Enzymes for Brewers (III: Review and Control)

2xfr_b_amylaseThis is the third installment in my Enzymes for Brewers series. This article contains information for those interested in background material on enzymes, but none of it is specifically relevant to brewing. I will (finally) get into some general issues relevant to enzymes in brewing in my next two articles on enzyme kinetics. (These are already written, and I’ll post them Thursday and Friday.) In my final article in this series, I will review the relevant enzymes in brewing, what is known about them, and what this means to us as brewers. But first, given the complexity of the topic, let’s quickly review what was covered in previous articles.


Catalysts speed the rate of a chemical reaction that is already bound to occur. Enzymes are biological catalysts. They are usually proteins, which are linear strands of amino acids. Most proteins that are enzymes are folded into a globular three-dimensional shape. Their shape includes a pocket or cleft called an active site, which is where the enzyme binds the substrate.

The enzyme then catalyzes the reaction. This can occur in many ways, including bending or twisting the molecule to break a bond, placing two molecules in physical proximity so they react, rearranging electrons around the substrate to weaken or break bonds, etc. (See the previous articles, covering catalysts and proteins, and enzyme function, for more detail. For much more detail, click the links within this paragraph to be directed to the Wikipedia pages covering these concepts.)


Control of Enzymes

In the cell, enzymes are controlled by many methods. Cells can produce more enzymes when needed. Jacob and Monod, starting in the 1950s, were the first show how this might be possible. Their work showed that the set of genes that produces the enzymes that metabolized the sugar lactose were shut off when lactose was not present. A protein called the lac repressor was bound to the regulatory part of that set of genes so that the DNA would not be transcribed into RNA. (The lac repressor physically blocked the cellular machinery that transcribes RNA from DNA from transcribing those genes.) When lactose was present, it bound to the lac repressor, releasing it so that the genes could be transcribed. When all the lactose was metabolized, the repressor would again bind to the control region, shutting off the genes.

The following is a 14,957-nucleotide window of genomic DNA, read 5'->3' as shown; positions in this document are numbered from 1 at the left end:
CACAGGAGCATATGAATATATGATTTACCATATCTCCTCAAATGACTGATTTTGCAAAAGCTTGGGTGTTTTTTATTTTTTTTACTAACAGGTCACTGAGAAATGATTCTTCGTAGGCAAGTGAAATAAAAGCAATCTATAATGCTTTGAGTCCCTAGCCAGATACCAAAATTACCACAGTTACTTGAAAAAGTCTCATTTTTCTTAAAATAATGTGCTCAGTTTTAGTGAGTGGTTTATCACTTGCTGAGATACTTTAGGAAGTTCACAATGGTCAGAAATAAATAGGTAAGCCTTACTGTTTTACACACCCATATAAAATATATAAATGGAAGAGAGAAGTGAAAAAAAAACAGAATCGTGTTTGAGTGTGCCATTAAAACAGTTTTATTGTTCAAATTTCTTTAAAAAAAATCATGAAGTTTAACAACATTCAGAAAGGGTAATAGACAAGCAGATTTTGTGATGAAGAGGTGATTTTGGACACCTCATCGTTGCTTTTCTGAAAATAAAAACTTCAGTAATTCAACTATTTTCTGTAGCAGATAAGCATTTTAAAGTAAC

Some enzymes only work when they are bound to a specific activator. Conversely, cells can inactivate certain enzymes by producing inhibitors. This is called allosteric regulation. The inhibitors can later be destroyed by other enzymes, activating a pool of enzymes within the cell.

Some enzymes exist in a nonfunctional state until they are modified by another enzyme. The modifying enzyme may add a chemical residue to the inactive enzyme or cleave off part of its amino acid strand. The enzyme will then change shape, revealing its active site. A well-known example of this is the enzyme chymotrypsin. This is a digestive enzyme, a protease (meaning it cleaves proteins). An inactive form of the enzyme, called chymotrypsinogen, is produced in the pancreas so that the active form does not digest tissues in the pancreas or in the ducts leading to the duodenum, where it becomes active.  (The duodenum is the part of the small intestine immediately following the stomach.) Once it reaches its destination, it is cleaved by an enzyme called trypsin to produce the active form of the enzyme. 

Finally, an enzyme may only become active when it reaches the appropriate part of a cell – within an organelle or bound to a membrane. For example, permeases are membrane-spanning proteins that regulate what cells take in. For example, the enzyme lactose permease lets bacteria take lactose into their cells. In the cytoplasm (the liquid inside the cell), permeases have no function. However, when they insert themselves into the cell membrane, they attain their active shape and are then able to perform their task. 

In brewing, you don’t need to worry about any of this. The cells in the barley malt are no longer alive, as they do not survive drying and kilning during malting. As a brewer, you simply need to dissolve the starch, proteins, gums — and the existing enzymes — into the mash. In the next installment in this series, I will discuss the effect of concentration of the substrate and enzyme on the rate of reactions in the mash.



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